The Carr Fire aftermath is not the north-state version of a Hollywood homes tour. This is the horrific devastation wreaked by the Carr Fire. People are mourning. People are in shock. It’s traumatic enough to be standing ankle deep in ash trying to find your grandmother’s wedding ring without a bunch of bored lookie loos turning victims’ tragedy into their entertainment.

Put yourself in their ashy shoes.

It’s kind of like crashing somebody’s great-grandpa’s open-casket funeral just to satisfy a morbid curiosity about what a really, really old dead guy looks like. The thing is, it’s not the funeral-crasher’s great-grandpa. The people who really loved him are there, grieving. They don’t want outsiders there during this private, sad time.

So, unless you are a resident, a former resident, or an invited guest of either of those two categories, if you’re there, you’d better be delivering pizza or new Sub Zero refrigerators for everyone.

For all of us

Our new Carr-Fire normal has tens of thousands of us functioning citizenry falling into five general categories: The evacuated who would later return to unscathed homes. The evacuated who returned to intact, but damaged homes and property. The evacuated whose homes were destroyed. Those whose homes were destroyed without warning. Those whose homes were out of harm’s way, and took in the evacuated, or helped the evacuated.

Basically, one way or another, everyone in our north state region was affected by the Carr Fire and is some kind of a survivor. Everyone has a Carr Fire story to tell.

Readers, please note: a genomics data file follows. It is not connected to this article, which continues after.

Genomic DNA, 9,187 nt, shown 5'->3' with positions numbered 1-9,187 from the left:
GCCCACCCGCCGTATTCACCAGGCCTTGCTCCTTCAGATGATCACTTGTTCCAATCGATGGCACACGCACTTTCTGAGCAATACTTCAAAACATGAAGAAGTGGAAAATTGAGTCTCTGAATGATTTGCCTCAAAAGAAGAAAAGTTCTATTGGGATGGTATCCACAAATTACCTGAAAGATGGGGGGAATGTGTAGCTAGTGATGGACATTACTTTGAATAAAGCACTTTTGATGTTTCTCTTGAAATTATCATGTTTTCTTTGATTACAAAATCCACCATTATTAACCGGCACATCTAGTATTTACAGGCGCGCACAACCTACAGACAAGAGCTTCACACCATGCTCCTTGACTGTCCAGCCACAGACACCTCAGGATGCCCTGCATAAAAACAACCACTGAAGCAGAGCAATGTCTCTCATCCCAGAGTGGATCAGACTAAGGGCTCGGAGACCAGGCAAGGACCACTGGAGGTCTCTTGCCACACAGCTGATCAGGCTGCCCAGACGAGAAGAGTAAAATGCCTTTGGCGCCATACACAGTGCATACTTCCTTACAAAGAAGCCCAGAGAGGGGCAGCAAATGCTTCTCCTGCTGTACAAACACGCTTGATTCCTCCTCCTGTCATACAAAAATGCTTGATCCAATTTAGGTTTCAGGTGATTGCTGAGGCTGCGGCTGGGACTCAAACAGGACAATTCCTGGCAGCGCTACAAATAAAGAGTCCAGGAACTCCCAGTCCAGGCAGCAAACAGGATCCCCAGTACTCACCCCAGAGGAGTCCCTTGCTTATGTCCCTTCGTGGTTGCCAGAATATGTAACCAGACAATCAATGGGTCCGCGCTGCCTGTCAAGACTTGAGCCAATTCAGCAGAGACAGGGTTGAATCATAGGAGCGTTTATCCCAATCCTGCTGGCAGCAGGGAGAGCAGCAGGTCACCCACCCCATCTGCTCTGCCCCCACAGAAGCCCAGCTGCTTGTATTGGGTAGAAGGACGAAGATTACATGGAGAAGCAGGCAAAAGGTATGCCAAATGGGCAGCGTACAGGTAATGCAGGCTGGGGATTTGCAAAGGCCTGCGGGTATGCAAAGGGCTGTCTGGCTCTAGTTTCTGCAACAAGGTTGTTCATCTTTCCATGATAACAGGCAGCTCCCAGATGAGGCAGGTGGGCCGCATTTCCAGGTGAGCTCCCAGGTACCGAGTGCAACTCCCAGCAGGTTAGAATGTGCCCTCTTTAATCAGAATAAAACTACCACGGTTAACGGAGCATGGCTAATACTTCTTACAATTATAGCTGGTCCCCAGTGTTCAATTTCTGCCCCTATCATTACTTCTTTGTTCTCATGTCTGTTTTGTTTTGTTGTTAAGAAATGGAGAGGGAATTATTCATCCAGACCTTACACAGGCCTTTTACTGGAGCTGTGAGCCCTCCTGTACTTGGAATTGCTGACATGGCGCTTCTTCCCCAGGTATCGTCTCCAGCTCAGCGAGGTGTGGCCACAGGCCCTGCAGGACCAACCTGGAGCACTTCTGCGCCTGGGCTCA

And even though there are more of us who didn’t lose homes than those who did, the entire north state was – and is – traumatized. Nobody from outside this area can truly understand the feeling of oppression and depression the Carr Fire has imparted upon us. Outsiders can’t really understand how easily we startle, how on high alert we are to smoke and sirens. How on edge we are. Woe unto the unsuspecting telemarketers who reach people in the Carr Fire region.

Yes, it’s a relief that the Carr Fire is more than 80-percent contained and that it’s lost interest with our urban areas. But until its last gasp, it will terrorize other areas, as it is at Shasta Lake.

Some may say, well, since the Carr Fire has mostly moved on, surely we’ve also moved on by now, right?

Wrong. We’ve not moved on, because life is still highly abnormal here. It is not business as usual, or normal in the least. I don’t know when it will be, but I know it’s not happened yet. Maybe we’ll know it when we see it.

We mere mortals have no control over the Carr Fire. But we can be extra gentle and patient with ourselves and others, because it could take a very long time before we feel right again. Words will continue to fail. But that’s OK. Sometimes, when words fail, all that’s left are things that require no words at all.

Listen. Hug. Show you care. Mean it.

Repeat as necessary.


Doni Chamberlain

Independent online journalist Doni Chamberlain founded A News Cafe in 2007 with her son, Joe Domke. Chamberlain holds a Bachelor's Degree in journalism from CSU, Chico. She's an award-winning newspaper opinion columnist, feature and food writer recognized by the Associated Press, the California Newspaper Publishers Association and E.W. Scripps. She's been featured and quoted in The Wall Street Journal, The Washington Post, L.A. Times, Slate. Bloomberg News and on CNN, KQED and KPFA. She lives in Redding, California.